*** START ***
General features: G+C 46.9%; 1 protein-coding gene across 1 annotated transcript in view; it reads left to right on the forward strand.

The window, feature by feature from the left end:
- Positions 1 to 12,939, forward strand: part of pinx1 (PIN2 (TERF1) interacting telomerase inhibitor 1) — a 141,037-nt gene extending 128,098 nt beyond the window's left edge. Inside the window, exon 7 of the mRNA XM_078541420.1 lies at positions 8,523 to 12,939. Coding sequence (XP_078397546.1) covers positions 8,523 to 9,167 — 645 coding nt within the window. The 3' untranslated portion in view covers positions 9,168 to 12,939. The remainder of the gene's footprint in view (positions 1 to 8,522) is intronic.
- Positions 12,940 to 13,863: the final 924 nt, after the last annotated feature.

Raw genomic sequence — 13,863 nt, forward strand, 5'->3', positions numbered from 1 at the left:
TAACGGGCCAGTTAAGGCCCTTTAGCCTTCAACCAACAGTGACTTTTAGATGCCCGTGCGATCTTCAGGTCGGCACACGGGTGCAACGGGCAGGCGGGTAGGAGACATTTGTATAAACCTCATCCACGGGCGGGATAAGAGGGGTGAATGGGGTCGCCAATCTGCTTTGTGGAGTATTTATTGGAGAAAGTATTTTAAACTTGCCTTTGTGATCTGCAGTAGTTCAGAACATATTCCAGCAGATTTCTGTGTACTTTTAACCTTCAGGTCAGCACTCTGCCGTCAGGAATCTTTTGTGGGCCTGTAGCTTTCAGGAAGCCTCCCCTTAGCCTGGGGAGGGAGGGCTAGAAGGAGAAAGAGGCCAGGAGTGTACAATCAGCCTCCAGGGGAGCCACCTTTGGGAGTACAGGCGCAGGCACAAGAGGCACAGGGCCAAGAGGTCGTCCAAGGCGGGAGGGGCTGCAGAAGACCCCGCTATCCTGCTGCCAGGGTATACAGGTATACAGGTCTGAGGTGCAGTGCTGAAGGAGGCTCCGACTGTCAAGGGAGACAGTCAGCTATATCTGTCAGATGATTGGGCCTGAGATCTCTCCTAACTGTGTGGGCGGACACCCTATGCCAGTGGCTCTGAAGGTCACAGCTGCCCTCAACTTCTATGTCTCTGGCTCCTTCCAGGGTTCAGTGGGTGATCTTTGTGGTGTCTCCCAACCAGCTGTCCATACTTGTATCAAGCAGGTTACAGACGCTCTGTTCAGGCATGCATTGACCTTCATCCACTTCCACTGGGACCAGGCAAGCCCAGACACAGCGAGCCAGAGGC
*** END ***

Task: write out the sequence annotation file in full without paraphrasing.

General features: G+C 46.9%; 1 protein-coding gene across 1 annotated transcript in view; it reads left to right on the forward strand.

The window, feature by feature from the left end:
- Positions 1 to 12,939, forward strand: part of pinx1 (PIN2 (TERF1) interacting telomerase inhibitor 1) — a 141,037-nt gene extending 128,098 nt beyond the window's left edge. Inside the window, exon 7 of the mRNA XM_078541420.1 lies at positions 8,523 to 12,939. Coding sequence (XP_078397546.1) covers positions 8,523 to 9,167 — 645 coding nt within the window. The 3' untranslated portion in view covers positions 9,168 to 12,939. The remainder of the gene's footprint in view (positions 1 to 8,522) is intronic.
- Positions 12,940 to 13,863: the final 924 nt, after the last annotated feature.

Raw genomic sequence — 13,863 nt, forward strand, 5'->3', positions numbered from 1 at the left:
TAACGGGCCAGTTAAGGCCCTTTAGCCTTCAACCAACAGTGACTTTTAGATGCCCGTGCGATCTTCAGGTCGGCACACGGGTGCAACGGGCAGGCGGGTAGGAGACATTTGTATAAACCTCATCCACGGGCGGGATAAGAGGGGTGAATGGGGTCGCCAATCTGCTTTGTGGAGTATTTATTGGAGAAAGTATTTTAAACTTGCCTTTGTGATCTGCAGTAGTTCAGAACATATTCCAGCAGATTTCTGTGTACTTTTAACCTTCAGGTCAGCACTCTGCCGTCAGGAATCTTTTGTGGGCCTGTAGCTTTCAGGAAGCCTCCCCTTAGCCTGGGGAGGGAGGGCTAGAAGGAGAAAGAGGCCAGGAGTGTACAATCAGCCTCCAGGGGAGCCACCTTTGGGAGTACAGGCGCAGGCACAAGAGGCACAGGGCCAAGAGGTCGTCCAAGGCGGGAGGGGCTGCAGAAGACCCCGCTATCCTGCTGCCAGGGTATACAGGTATACAGGTCTGAGGTGCAGTGCTGAAGGAGGCTCCGACTGTCAAGGGAGACAGTCAGCTATATCTGTCAGATGATTGGGCCTGAGATCTCTCCTAACTGTGTGGGCGGACACCCTATGCCAGTGGCTCTGAAGGTCACAGCTGCCCTCAACTTCTATGTCTCTGGCTCCTTCCAGGGTTCAGTGGGTGATCTTTGTGGTGTCTCCCAACCAGCTGTCCATACTTGTATCAAGCAGGTTACAGACGCTCTGTTCAGGCATGCATTGACCTTCATCCACTTCCACTGGGACCAGGCAAGCCCAGACACAGCGAGCCAGAGGC